1. Do you think it was necessary for the author to put herself smoking her first cigarette? What meaning do you think it has?
I think the scene Marjane smokes her first cigarette represented how she now thought of herself as a grown up and her determination to actually taking part in going against the governments choices, making her own decisions. Nonetheless, I found that scene slightly unnecessary and somewhat considered inappropriate to some readers since Marjane was not a fully grown adult. In fact, she only 13 years old. Regarding to this fact, I thought that this could influence children to be engaged in smoking. Especially, the last part where she says "Now I was a grown-up" could be viewed in a way that smoking means growing up when really, that is not the case.
No Smoking Sign. Digital image. Web Design Library. N.p., 14 Nov. 2007. Web. 29 Sept. 2014. <http://www.webdesign.org/photoshop/drawing-techniques/no-smoking-sign.13458.html>.
2. How would you feel like to spend your childhood during the Iranian war? Would you get tapes and posters of your favorite singer/ fandoms if you were living in that time regarding the possibility of getting arrested?
The photo below represents the restrains of laws. The photo relates to this question because I would have been forced to put on a veil and prohibited from enjoyable events as well as being restrained by the limited rights for women. I would have hated being born in a time like that, especially because I love my fandoms and getting products related to those fandoms are exceptionally happy moments of my life. However, I would keep myself from getting those fandom/american products if I were to live in that time because I could be sent to the committee. Which could possibly mean anything, from hours of detaining to being whipped. In the worst case I could put my whole family in danger as well. Therefore, since I am not the kind of person that likes taking unnecessary risks, I do not believe I would value fandoms more than my life or my family's life.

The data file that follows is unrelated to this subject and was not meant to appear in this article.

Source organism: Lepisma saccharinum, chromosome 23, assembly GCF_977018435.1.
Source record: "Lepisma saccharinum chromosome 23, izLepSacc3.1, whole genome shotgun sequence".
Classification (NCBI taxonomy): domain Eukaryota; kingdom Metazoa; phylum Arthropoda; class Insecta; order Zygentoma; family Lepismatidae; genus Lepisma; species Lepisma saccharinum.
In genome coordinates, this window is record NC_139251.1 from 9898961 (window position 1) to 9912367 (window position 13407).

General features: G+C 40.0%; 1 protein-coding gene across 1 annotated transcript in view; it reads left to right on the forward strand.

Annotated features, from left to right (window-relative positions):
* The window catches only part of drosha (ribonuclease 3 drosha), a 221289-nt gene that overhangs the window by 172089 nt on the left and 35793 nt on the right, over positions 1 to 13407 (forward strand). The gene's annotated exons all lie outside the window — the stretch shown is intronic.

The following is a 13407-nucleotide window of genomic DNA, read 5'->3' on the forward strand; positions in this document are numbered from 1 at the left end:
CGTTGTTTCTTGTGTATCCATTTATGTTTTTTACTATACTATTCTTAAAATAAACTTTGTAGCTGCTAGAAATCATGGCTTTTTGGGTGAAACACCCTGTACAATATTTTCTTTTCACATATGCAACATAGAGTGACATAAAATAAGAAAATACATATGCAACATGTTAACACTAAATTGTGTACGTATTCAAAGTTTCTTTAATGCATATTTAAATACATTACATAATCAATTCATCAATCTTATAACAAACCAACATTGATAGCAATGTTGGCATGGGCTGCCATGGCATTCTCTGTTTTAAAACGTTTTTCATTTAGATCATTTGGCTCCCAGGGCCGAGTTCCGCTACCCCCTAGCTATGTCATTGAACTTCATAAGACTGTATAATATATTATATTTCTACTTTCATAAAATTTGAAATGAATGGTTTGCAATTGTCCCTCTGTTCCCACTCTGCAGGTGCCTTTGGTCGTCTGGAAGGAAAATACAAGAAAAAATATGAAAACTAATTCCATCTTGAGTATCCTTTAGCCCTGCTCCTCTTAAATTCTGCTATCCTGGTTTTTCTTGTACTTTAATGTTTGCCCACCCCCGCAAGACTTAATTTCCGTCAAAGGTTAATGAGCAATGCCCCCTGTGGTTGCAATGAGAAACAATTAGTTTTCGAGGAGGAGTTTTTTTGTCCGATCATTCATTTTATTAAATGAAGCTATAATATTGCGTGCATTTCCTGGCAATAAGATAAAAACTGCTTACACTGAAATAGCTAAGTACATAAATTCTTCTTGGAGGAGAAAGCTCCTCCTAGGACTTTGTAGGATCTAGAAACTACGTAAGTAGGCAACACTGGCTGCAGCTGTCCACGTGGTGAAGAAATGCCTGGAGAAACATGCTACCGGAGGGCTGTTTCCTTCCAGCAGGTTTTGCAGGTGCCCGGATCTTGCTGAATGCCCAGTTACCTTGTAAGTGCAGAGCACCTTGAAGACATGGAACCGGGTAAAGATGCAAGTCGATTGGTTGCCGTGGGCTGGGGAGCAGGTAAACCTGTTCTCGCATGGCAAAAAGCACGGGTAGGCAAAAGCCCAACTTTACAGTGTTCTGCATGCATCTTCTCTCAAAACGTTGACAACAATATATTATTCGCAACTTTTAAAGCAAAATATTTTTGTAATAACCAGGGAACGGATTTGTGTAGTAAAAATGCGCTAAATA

Handcuffs 7. Digital image. Deviantart. N.p., n.d. Web. 29 Sept.
3. If you were Marjane would you want to leave to Austria even though that could mean being separated from your parents forever?
If I was to be Marjane I don't think I could have just left to Austria, especially after the incident where Baba-Levy's house was bombed. Although I know that staying in Iran will not help me with anything, and that going to Austria is a better choice to continue on with my future, I think I would not be able to get over the situation in a week and I could have been traumatized by the death of my friend and how close my family went to facing death. Consequently, I think my attachment to the people around me would make it difficult for me to go to Austria all alone.